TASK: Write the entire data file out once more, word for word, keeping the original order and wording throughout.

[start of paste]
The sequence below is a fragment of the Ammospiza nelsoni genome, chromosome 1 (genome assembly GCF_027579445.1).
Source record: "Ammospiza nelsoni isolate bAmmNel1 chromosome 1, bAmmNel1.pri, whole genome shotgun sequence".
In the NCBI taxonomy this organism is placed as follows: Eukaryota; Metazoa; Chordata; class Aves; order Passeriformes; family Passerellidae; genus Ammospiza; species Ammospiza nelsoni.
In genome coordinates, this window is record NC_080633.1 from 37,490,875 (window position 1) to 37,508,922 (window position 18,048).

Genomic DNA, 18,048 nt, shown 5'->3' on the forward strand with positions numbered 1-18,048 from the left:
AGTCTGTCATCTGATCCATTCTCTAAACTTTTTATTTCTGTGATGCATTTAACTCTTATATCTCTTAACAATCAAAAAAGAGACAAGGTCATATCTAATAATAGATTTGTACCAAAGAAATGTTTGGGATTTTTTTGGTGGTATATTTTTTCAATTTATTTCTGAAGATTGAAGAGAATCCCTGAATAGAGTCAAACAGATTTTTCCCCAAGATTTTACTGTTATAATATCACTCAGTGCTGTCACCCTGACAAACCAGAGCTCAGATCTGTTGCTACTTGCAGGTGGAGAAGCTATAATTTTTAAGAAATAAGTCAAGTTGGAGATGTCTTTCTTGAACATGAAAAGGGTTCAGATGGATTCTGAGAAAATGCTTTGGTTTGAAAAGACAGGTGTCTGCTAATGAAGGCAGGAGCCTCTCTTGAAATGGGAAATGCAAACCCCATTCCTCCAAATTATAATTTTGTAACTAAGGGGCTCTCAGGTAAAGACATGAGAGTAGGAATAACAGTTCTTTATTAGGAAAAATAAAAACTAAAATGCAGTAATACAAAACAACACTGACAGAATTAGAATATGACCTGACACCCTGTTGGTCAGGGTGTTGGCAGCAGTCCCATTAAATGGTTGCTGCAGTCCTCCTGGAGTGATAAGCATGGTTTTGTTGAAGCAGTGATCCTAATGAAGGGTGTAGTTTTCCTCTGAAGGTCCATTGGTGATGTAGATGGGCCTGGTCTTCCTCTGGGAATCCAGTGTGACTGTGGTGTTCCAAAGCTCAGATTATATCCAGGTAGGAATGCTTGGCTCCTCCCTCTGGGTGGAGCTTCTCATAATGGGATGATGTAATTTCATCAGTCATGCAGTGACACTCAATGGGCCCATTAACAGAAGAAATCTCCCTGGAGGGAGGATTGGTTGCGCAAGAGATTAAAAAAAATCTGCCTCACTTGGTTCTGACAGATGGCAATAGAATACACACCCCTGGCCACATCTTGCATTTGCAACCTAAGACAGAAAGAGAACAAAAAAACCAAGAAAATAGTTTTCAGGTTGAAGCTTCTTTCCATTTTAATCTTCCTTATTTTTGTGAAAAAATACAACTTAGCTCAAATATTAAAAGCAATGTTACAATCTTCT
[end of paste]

The sequence below is a fragment of the Ammospiza nelsoni genome, chromosome 1 (genome assembly GCF_027579445.1).
Source record: "Ammospiza nelsoni isolate bAmmNel1 chromosome 1, bAmmNel1.pri, whole genome shotgun sequence".
In the NCBI taxonomy this organism is placed as follows: Eukaryota; Metazoa; Chordata; class Aves; order Passeriformes; family Passerellidae; genus Ammospiza; species Ammospiza nelsoni.
In genome coordinates, this window is record NC_080633.1 from 37,490,875 (window position 1) to 37,508,922 (window position 18,048).

Genomic DNA, 18,048 nt, shown 5'->3' on the forward strand with positions numbered 1-18,048 from the left:
AGTCTGTCATCTGATCCATTCTCTAAACTTTTTATTTCTGTGATGCATTTAACTCTTATATCTCTTAACAATCAAAAAAGAGACAAGGTCATATCTAATAATAGATTTGTACCAAAGAAATGTTTGGGATTTTTTTGGTGGTATATTTTTTCAATTTATTTCTGAAGATTGAAGAGAATCCCTGAATAGAGTCAAACAGATTTTTCCCCAAGATTTTACTGTTATAATATCACTCAGTGCTGTCACCCTGACAAACCAGAGCTCAGATCTGTTGCTACTTGCAGGTGGAGAAGCTATAATTTTTAAGAAATAAGTCAAGTTGGAGATGTCTTTCTTGAACATGAAAAGGGTTCAGATGGATTCTGAGAAAATGCTTTGGTTTGAAAAGACAGGTGTCTGCTAATGAAGGCAGGAGCCTCTCTTGAAATGGGAAATGCAAACCCCATTCCTCCAAATTATAATTTTGTAACTAAGGGGCTCTCAGGTAAAGACATGAGAGTAGGAATAACAGTTCTTTATTAGGAAAAATAAAAACTAAAATGCAGTAATACAAAACAACACTGACAGAATTAGAATATGACCTGACACCCTGTTGGTCAGGGTGTTGGCAGCAGTCCCATTAAATGGTTGCTGCAGTCCTCCTGGAGTGATAAGCATGGTTTTGTTGAAGCAGTGATCCTAATGAAGGGTGTAGTTTTCCTCTGAAGGTCCATTGGTGATGTAGATGGGCCTGGTCTTCCTCTGGGAATCCAGTGTGACTGTGGTGTTCCAAAGCTCAGATTATATCCAGGTAGGAATGCTTGGCTCCTCCCTCTGGGTGGAGCTTCTCATAATGGGATGATGTAATTTCATCAGTCATGCAGTGACACTCAATGGGCCCATTAACAGAAGAAATCTCCCTGGAGGGAGGATTGGTTGCGCAAGAGATTAAAAAAAATCTGCCTCACTTGGTTCTGACAGATGGCAATAGAATACACACCCCTGGCCACATCTTGCATTTGCAACCTAAGACAGAAAGAGAACAAAAAAACCAAGAAAATAGTTTTCAGGTTGAAGCTTCTTTCCATTTTAATCTTCCTTATTTTTGTGAAAAAATACAACTTAGCTCAAATATTAAAAGCAATGTTACAATCTTCT